Tag: india

Guest Post: Interpreting The Indian Election

This guest post was contributed by Arvind Subramanian, a senior fellow at the Peterson Institute for International Economics.  He notes two surprises in the outcome of India’s recently concluded election and suggests that India offers an alternative model of development for much of the world.

The results from the Indian elections point to a victory for the incumbent Congress party and its allies.  Congress was led de jure by the economist-turned-politician Dr. Manmohan Singh and de facto by the Italian-born Sonia Gandhi, who is part of the Nehru family, which has been a force in Indian politics since the late 1800s and provided three Prime Ministers.

Two casualties of the election have been the Communists who resisted economic policy reform and opposed the nuclear agreement between India and the United States, and the Hindu nationalist party, the BJP.

Going forward, these results augur well for Indian economic policy reform. The Congress will be numerically strong enough not to have to rely on partners for political support and will be able to push through new policy initiatives.

Another likely consequence is that the Nehru family will probably provide India, not immediately but within the next couple of years, with its fourth Prime Minister—Rahul Gandhi, son of Rajiv Gandhi, grandson of Indira Gandhi, and great grandson of India’s first Prime Minister Jawaharlal Nehru. 

These results are surprising for two reasons.  Indian elections have traditionally been characterized by the phenomenon of anti-incumbency: ruling politicians get routinely thrown out of power.  This government is the first in over 40 years that has been re-elected after a full term in office. Continue reading “Guest Post: Interpreting The Indian Election”

Policy Parallels: Eurozone and India

I’ve had a chance, over the past 10 days, to debate the details of what’s next for the macroeconomy with leading policymakers in both the eurozone/EU and India.  I’m struck by some similarities.  In both places, there is little or no concern that inflation will rebound any time soon.  At least for people based in Delhi, there is as a result confidence that conventional policy can now act aggressively to cushion the blows coming from the global economy.  In the eurozone, all eyes are on monetary policy and the same is true for India – both places have almost the exact debate about whether fiscal policy can do much more than it is already doing, given that government debt levels are already on the high side.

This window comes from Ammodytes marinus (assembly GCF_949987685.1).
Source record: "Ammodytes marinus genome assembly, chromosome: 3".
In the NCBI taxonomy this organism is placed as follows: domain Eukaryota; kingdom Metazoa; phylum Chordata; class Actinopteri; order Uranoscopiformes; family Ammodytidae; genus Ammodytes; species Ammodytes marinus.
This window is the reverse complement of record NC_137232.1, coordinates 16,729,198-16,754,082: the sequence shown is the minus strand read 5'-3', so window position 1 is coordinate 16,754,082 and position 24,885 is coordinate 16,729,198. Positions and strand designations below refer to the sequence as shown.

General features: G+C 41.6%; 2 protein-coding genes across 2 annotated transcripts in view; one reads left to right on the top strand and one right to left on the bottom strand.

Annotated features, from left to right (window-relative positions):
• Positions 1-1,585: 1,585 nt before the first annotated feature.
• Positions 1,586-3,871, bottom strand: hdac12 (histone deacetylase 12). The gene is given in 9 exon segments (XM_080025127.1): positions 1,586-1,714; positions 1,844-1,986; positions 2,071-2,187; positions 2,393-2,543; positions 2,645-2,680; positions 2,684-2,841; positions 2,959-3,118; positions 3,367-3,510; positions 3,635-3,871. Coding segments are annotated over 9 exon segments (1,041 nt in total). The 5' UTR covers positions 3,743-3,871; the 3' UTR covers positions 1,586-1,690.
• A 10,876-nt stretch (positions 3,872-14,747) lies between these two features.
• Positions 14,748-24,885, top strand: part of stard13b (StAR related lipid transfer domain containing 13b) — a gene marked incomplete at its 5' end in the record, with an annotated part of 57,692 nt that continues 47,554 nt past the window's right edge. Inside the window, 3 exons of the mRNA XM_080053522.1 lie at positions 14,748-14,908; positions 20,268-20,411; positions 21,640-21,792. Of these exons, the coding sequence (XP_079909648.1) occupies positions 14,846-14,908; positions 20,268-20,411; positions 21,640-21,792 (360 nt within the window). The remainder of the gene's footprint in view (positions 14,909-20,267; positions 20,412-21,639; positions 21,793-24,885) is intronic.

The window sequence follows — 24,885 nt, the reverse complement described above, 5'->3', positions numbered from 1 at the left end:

The discordant note comes from people based in Mumbai.  They feel that Delhi does not fully understand that the real economy is already in bad shape.  Sectors such as real estate and autos are hurting badly.  Small businesses, in particular, seems to be bearing the brunt of the blow.  The banking picture seems more murky, but is surely not good.  And of course the Satyam accounting scandal could not come at a worse time.

Overall, my strong impression is that growth forecasts will need to be marked down for India and the eurozone.  Both will likely cut interest rates further quite soon (and have space for additional cuts), but we should not expect much more from the fiscal side in either place.  They will both start to look beyond standard macro policies  – although India may make progress on this front sooner.